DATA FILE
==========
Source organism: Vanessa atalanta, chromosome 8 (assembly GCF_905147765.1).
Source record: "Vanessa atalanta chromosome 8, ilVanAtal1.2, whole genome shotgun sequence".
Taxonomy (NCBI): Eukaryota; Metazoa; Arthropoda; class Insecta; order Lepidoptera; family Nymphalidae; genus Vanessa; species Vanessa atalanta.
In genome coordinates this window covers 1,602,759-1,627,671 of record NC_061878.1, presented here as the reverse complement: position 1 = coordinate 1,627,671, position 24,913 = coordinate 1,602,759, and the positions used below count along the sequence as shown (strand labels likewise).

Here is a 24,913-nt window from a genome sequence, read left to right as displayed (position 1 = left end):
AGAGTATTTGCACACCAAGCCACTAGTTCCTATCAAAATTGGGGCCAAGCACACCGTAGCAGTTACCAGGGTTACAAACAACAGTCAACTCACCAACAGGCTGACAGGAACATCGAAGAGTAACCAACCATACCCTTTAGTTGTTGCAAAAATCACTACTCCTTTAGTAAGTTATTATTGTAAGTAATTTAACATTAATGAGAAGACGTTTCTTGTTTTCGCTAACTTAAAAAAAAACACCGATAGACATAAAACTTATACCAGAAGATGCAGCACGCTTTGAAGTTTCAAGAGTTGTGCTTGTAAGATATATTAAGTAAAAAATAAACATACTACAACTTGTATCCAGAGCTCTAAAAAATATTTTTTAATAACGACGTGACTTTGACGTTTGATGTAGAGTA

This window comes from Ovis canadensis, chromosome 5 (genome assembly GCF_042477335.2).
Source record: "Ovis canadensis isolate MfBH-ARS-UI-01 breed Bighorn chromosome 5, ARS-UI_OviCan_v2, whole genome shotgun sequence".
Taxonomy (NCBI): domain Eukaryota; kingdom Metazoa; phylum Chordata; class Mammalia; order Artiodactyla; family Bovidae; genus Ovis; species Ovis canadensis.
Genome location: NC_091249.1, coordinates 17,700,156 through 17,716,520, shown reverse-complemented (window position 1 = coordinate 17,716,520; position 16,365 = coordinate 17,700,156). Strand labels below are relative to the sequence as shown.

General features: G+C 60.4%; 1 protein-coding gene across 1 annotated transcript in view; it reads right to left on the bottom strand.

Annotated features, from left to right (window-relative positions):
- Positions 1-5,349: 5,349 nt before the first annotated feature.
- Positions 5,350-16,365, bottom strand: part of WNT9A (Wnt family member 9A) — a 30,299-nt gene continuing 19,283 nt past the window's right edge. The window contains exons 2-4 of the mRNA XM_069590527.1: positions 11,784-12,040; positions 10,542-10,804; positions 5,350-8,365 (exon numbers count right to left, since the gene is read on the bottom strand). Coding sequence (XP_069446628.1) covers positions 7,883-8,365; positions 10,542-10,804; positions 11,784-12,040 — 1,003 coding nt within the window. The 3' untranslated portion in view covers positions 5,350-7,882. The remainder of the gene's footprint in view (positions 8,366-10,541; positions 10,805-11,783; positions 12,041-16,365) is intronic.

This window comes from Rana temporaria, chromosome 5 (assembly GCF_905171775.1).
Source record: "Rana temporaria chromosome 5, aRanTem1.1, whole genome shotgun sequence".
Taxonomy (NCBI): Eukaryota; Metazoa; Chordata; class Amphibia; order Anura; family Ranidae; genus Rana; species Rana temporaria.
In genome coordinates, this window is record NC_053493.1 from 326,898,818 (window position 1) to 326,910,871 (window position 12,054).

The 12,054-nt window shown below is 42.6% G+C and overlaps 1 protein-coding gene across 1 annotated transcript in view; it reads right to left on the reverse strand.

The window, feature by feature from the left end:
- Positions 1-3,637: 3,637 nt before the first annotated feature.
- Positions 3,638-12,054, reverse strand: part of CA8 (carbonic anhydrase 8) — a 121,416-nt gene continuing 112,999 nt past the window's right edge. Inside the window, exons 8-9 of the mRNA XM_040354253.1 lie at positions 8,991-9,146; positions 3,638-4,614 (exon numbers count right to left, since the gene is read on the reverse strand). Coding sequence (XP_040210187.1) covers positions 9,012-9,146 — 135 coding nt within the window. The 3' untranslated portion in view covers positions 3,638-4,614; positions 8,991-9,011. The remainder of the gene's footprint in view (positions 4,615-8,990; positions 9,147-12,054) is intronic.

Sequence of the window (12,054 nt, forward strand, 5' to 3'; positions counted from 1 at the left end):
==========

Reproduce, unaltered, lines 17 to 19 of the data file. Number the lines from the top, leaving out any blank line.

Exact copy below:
Taxonomy (NCBI): Eukaryota; Metazoa; Chordata; class Amphibia; order Anura; family Ranidae; genus Rana; species Rana temporaria.
In genome coordinates, this window is record NC_053493.1 from 326,898,818 (window position 1) to 326,910,871 (window position 12,054).

The 12,054-nt window shown below is 42.6% G+C and overlaps 1 protein-coding gene across 1 annotated transcript in view; it reads right to left on the reverse strand.